Cilantro in hydroponics

Like many herbs, cilantro (Coriandrum sativum) is native to the Mediterranean area but has been spread wide across the world. Today, the herb is prominent especially in Asian and South American cooking.

cilantro in hydroponics - coriander is cilantro seed!

The spice coriander is the seed of cilantro, although the two do not taste similar. The name “coriander” can be confusing since some people call both the green and the seed “coriander”.

Cilantro is notorious for a polarized fan/enemy base. Most people will experience either a cool, fresh taste or an unpleasant soap taste. If you’re in the first group, cilantro is a lovely addition to dishes both as a garnish and a main ingredient. If you’re looking for an experimental recipe, one of the easiest ways to try cilantro is as part of a salsa or as a topping on a curry.

Cilantro and its seed – coriander – have been used medicinally by cultures across the world for millennia.  

A member of the family Apiaceae, cilantro shares traits with parsley, carrots, and dill. Like those crops, cilantro bolts a slender flower stalk with flat flowers, and self-seeds easily in horizontal growing.

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While cilantro is an easy crop for soil gardeners, indoor and hydroponic growers may not get the highest space use efficiency from this crop. A longer turn and limited yield means that cilantro growers can see opportunity costs from growing something more productive. On the other hand, this herb is low-maintenance. If growers are sure that they can get good pricing (do your in-person market research!), cilantro can still be a good crop.

Since it’s small-statured, cilantro can be grown in almost any hydroponic system, so long as pH and EC ranges are appropriate.

Ideal conditions

  • EC: 1.6-1.8
  • pH range: 6.5-6.7
  • Temperature: 40 – 75 ºF

Cilantro can be a tricky crop to grow since it bolts very easily, especially in hot conditions. This crop prefers cooler temperatures (40-75º Fahrenheit) and low salts. The preference for cool temperatures extends to germination as well; temperatures in the 60’s will result in higher germination rates than germination environments in the 70’s or 80’s.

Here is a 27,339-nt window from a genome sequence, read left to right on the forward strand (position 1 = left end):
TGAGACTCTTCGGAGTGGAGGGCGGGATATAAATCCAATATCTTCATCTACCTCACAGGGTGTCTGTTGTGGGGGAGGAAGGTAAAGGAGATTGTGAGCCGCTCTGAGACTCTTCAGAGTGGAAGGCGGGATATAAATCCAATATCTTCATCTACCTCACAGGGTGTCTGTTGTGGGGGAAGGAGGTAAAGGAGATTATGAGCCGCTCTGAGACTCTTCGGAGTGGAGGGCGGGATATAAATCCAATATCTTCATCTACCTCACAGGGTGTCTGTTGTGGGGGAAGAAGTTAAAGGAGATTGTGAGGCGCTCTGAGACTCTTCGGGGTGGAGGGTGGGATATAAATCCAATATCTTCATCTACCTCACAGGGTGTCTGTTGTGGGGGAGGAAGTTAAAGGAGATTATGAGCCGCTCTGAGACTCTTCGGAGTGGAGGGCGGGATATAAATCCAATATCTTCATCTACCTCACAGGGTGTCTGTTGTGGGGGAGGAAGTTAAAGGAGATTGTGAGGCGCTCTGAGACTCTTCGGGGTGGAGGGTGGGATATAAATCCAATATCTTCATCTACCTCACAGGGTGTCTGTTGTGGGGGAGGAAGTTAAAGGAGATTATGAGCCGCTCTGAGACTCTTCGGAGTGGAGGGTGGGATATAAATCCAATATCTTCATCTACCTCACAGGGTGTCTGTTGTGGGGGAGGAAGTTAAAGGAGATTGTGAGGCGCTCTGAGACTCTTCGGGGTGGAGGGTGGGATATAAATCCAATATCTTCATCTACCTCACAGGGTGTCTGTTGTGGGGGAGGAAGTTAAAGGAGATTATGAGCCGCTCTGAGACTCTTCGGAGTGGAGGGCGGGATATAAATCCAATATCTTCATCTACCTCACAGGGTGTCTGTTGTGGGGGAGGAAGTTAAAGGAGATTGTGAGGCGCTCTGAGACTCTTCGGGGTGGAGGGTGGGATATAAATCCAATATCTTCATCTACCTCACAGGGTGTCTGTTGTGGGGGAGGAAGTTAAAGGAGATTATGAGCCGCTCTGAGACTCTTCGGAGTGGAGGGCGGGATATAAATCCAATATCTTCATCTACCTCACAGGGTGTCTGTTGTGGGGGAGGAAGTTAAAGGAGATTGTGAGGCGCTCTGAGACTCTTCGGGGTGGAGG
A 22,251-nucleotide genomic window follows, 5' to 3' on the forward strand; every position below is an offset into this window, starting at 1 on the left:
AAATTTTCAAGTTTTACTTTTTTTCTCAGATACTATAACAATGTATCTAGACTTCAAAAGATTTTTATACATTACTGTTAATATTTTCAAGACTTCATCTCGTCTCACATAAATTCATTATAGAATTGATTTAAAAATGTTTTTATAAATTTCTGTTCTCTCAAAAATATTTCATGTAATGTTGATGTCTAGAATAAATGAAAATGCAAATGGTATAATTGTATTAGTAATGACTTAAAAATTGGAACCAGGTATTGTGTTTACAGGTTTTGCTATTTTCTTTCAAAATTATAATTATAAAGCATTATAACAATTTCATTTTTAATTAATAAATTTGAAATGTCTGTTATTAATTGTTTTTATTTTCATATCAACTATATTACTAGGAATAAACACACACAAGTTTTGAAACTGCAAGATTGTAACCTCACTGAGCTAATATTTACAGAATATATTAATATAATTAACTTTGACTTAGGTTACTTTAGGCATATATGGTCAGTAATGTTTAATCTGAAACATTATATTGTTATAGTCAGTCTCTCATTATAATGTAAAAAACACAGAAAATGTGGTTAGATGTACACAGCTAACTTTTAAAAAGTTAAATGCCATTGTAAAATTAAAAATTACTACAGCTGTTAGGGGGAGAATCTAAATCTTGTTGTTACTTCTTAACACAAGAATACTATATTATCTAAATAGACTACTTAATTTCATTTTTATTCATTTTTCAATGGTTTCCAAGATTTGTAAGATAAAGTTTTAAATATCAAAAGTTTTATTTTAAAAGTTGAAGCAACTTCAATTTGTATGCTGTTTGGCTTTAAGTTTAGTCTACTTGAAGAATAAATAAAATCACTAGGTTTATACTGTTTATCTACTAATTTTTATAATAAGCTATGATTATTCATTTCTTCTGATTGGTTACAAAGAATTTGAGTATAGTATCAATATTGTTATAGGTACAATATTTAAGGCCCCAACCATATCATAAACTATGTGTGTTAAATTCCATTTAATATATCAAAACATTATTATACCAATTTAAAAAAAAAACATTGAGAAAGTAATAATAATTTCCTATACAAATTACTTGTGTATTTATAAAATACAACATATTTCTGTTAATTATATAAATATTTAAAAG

If bolting is triggered, trim the bolts and adjust environmental conditions. Be aware that the flavor of the greens becomes more bitter and harsh once the plant has bolted. Growers can purchase slow bolting seeds to minimize the potential for crop failure.

Common pests

Two of the most common diseases of cilantro in hydroponics are bacterial leaf spot and powdery mildew. Bacterial leaf spot causes yellow spots on the leaves and is usually caused by too much moisture around the leaves or high humidity in the growing environment.

Powdery mildew is a common indoor pest that affects a wide range of greens and herbs and is symptomized by a powdery white film on vegetation. If you struggle with powdery mildew, be sure to keep the environment in the proper temperature range. As soon as you notice a powdery mildew outbreak, remove the affected vegetation. Some sprays can help as well; see this article for more information on controlling powdery mildew.

Like most crops, cilantro is vulnerable to Pythium. Pythium can become problematic in systems with inadequate aeration around the roots.

Timeline & harvesting

Cilantro seeds germinate in 7-10 days, with leaves ready to harvest 40-48 days (5 ½ – 7 weeks) later. From seed to harvest, cilantro takes 50-55 days.

Cilantro can be harvested fully or partially, requiring very little maintenance like trimming. If using a partial harvest, the first harvest will take place at about 5 weeks after transplant and the second at about 8 weeks after transplant. The second harvest will be lower than the first. (Our trials yielded 3-4 and 2-3 lbs respectively.)

cilantro in hydroponics prefers an EC of 1.6-1.8 and a pH range of 6.5-6.7.Cilantro may be packaged various ways depending on the farmer and (even more importantly) market preference. Common packaging options are 0.75-1.0 oz clamshells or 1-2 oz. bunches. 

After purchase, consumers are advised to store their cilantro in the fridge. Keeping the cilantro in a glass of water like flowers can help extend shelf life.

Retail pricing for cilantro in grocery stores typically ranges from .33-.99/bunch. Given that your cilantro is likely locally grown and marketed and assuming that one bunch is 0.75-1.0 oz., local cilantro pricing could range from $0.5 – $2.0/oz.

Choose your crops!

To choose a crop set, you need several crops with overlapping pH, EC, and temperature preferences. You can get all of this information in the Recommended Crop List, a list of crops that excel in ZipGrow Towers.

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